But the two defense lawyers argued that the court should focus on whether the punishment fits the crime.

“We think this is a grossly disproportionate punishment, a life sentence for stealing three golf clubs,” said Quin Denvir, a public defender in Sacramento who represented Ewing.

In the past, the court has said the Constitution forbids punishments that are grossly disproportionate to the crime. But Rehnquist and Scalia, among others, dissented in those cases, and it is not clear that the current majority adheres to the earlier view.

“There has to be some limit,” Denvir said. Jaywalking cannot be the basis for sending someone to prison for life, he said.

“Jaywalking doesn’t hurt other people,” interjected Justice David H. Souter, unlike burglaries and shoplifting.

Souter said Ewing had nine convictions on his record before stealing the golf clubs. The 25-year term may seem unreasonable for the single theft, but not so if the entire record is taken into account.

USC law professor Erwin Chemerinsky, who represented Andrade, stressed that his client had no record of violence.

California calls for up to eight years in prison for a rape and up to 11 years for manslaughter, he said. Yet Andrade received 50 years for stealing the videotapes because he had the burglaries on his record.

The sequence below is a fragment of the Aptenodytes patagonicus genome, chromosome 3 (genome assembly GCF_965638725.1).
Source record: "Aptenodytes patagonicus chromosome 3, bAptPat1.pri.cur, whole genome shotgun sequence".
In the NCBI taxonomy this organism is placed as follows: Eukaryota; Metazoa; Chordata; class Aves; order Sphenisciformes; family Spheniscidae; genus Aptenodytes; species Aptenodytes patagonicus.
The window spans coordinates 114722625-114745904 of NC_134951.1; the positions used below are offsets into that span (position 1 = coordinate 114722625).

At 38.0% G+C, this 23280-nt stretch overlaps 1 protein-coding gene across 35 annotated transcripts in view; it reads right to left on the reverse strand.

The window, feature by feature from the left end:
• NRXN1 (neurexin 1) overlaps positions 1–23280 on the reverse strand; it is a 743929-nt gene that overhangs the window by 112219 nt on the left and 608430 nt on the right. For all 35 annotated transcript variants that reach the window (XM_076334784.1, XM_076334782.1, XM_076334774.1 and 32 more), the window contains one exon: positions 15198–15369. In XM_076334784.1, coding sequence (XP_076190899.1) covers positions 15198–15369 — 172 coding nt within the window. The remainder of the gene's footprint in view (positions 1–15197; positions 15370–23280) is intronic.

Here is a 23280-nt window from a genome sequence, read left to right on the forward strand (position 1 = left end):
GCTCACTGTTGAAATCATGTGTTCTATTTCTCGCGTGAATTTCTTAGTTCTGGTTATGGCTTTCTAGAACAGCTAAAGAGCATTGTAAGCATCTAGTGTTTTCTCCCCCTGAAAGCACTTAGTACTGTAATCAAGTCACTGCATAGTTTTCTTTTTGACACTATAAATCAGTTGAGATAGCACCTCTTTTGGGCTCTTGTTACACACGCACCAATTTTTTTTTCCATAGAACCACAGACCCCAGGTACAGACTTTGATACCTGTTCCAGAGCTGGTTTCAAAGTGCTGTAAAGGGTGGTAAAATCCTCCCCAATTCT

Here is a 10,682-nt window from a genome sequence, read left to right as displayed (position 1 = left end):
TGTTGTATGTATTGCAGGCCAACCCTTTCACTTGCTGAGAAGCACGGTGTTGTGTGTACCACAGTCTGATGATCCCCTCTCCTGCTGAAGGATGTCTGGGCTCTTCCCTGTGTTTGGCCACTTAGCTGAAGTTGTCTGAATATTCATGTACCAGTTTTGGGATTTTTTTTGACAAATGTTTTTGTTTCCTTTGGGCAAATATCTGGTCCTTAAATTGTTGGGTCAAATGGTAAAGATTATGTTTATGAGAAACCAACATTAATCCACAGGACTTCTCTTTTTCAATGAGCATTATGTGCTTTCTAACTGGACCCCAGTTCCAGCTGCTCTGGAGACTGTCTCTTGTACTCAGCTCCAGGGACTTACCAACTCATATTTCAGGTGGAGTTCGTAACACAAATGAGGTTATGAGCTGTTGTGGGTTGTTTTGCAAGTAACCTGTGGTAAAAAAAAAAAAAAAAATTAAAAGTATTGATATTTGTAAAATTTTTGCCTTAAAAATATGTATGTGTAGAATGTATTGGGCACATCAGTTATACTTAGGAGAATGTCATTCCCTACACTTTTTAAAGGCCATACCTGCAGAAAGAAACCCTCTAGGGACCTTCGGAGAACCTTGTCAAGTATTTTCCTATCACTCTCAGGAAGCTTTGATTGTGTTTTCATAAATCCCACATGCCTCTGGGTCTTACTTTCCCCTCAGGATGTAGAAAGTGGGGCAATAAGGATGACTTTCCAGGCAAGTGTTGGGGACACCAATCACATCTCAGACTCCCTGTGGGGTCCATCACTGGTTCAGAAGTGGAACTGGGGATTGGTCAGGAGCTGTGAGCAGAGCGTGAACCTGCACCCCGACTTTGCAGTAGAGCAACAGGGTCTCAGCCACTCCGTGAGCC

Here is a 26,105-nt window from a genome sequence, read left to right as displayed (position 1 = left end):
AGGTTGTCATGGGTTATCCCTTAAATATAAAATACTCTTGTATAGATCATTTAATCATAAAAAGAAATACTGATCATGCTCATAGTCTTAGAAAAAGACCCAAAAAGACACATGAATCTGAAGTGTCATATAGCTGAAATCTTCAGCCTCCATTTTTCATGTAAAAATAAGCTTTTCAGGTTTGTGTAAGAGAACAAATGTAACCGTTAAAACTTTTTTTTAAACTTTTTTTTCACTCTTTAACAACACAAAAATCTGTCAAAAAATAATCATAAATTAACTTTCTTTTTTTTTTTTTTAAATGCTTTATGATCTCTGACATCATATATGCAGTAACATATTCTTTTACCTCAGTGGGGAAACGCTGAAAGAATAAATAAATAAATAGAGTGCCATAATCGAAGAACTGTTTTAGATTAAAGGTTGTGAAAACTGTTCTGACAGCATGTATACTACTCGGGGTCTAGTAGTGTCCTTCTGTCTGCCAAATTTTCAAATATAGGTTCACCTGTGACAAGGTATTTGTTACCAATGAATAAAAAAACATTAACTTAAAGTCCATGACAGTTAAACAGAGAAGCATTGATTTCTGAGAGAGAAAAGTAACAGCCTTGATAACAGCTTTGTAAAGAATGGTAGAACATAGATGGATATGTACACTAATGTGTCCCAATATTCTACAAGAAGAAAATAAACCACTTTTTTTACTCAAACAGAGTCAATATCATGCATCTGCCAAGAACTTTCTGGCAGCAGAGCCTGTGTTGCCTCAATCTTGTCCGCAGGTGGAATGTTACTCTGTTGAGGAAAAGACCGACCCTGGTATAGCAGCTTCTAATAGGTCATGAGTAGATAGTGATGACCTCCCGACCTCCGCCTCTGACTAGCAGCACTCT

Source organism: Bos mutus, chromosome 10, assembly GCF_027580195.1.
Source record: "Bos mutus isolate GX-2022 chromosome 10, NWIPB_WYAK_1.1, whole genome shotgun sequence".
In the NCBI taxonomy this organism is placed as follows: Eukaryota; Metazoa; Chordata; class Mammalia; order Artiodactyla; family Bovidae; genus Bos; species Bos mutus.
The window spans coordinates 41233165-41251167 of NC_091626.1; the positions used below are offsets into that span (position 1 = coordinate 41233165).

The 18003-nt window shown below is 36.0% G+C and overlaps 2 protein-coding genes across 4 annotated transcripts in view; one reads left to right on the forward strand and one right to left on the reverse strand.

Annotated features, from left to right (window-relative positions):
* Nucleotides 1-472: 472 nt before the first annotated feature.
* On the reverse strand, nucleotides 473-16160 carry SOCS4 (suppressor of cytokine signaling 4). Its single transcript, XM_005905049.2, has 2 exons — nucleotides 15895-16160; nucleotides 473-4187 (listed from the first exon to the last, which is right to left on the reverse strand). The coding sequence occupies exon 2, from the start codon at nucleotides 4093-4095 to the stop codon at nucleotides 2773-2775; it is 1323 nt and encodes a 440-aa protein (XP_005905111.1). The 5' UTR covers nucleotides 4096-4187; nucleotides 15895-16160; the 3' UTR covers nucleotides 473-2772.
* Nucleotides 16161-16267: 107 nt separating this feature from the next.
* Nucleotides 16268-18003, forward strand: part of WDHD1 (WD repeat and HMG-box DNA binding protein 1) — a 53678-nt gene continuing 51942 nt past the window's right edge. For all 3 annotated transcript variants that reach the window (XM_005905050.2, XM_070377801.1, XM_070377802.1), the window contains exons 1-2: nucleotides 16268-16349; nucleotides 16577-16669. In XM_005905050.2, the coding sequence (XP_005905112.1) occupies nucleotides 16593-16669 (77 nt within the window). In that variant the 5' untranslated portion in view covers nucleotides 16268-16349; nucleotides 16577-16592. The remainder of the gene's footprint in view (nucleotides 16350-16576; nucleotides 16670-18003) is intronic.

“This is that rare case” that deserves to be reversed as unconstitutional, he said. “If there is any punishment that is cruel and unusual, this is it. It is cruel and unique.”

But he ran into trouble with Justices Ruth Bader Ginsburg and Souter, two of the court’s more liberal members.

They pointed to the 1996 law that made it harder for federal judges to reverse state convictions. Unless the state has violated “clearly established” federal law, judges should not intervene, the law says.

And Ginsburg said the Supreme Court’s past rulings have not set a clear rule. “There are lots of grand pronouncements [in past decisions], but most of them end up rejecting the claims,” she said.

Ginsburg said California’s state judges cannot be faulted for upholding Andrade’s 50-year prison term, since the constitutional rule in this area is not clearly established.

Only Justices John Paul Stevens and Stephen G. Breyer disagreed.

Breyer said that a life term is usually reserved for the most serious crimes, such as murder or an airplane hijacking.

“This is higher by a factor of two or three times” than the usual maximum for thefts, he said. “There must be a way of saying when the state has gone too far.”

Stevens wondered whether the state could impose a life prison term on someone who had several speeding tickets.

Yes, possibly so, DeNicola replied.

Does it matter that Andrade was not charged with a violent offense, Stevens asked.

No, said Douglas Danzig, a California deputy attorney. But Andrade had been convicted of home burglaries, and “there is a potential for danger and violence whenever someone breaks into a home,” he said.

The justices will vote behind closed doors this week and then begin work on opinions. Rulings in the two cases can be expected in several months.